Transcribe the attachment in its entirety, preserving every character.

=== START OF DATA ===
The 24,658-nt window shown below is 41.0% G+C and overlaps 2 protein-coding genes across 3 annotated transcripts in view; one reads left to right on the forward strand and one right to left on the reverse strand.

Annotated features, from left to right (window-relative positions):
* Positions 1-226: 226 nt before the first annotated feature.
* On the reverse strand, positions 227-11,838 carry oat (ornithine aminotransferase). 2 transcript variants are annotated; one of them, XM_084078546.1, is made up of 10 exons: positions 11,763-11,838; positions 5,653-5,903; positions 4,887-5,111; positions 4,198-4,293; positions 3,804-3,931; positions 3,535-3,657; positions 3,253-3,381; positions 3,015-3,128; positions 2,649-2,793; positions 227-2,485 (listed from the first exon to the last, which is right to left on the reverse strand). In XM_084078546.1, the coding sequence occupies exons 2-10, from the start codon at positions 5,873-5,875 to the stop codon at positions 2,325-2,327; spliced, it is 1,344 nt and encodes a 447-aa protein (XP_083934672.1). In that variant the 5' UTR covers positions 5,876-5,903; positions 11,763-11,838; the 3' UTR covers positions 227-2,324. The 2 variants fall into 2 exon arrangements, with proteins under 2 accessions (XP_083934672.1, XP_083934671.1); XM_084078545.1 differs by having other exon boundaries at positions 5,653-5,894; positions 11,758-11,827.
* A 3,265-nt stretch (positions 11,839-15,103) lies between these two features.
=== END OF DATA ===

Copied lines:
The 24,658-nt window shown below is 41.0% G+C and overlaps 2 protein-coding genes across 3 annotated transcripts in view; one reads left to right on the forward strand and one right to left on the reverse strand.

Annotated features, from left to right (window-relative positions):
* Positions 1-226: 226 nt before the first annotated feature.
* On the reverse strand, positions 227-11,838 carry oat (ornithine aminotransferase). 2 transcript variants are annotated; one of them, XM_084078546.1, is made up of 10 exons: positions 11,763-11,838; positions 5,653-5,903; positions 4,887-5,111; positions 4,198-4,293; positions 3,804-3,931; positions 3,535-3,657; positions 3,253-3,381; positions 3,015-3,128; positions 2,649-2,793; positions 227-2,485 (listed from the first exon to the last, which is right to left on the reverse strand). In XM_084078546.1, the coding sequence occupies exons 2-10, from the start codon at positions 5,873-5,875 to the stop codon at positions 2,325-2,327; spliced, it is 1,344 nt and encodes a 447-aa protein (XP_083934672.1). In that variant the 5' UTR covers positions 5,876-5,903; positions 11,763-11,838; the 3' UTR covers positions 227-2,324. The 2 variants fall into 2 exon arrangements, with proteins under 2 accessions (XP_083934672.1, XP_083934671.1); XM_084078545.1 differs by having other exon boundaries at positions 5,653-5,894; positions 11,758-11,827.
* A 3,265-nt stretch (positions 11,839-15,103) lies between these two features.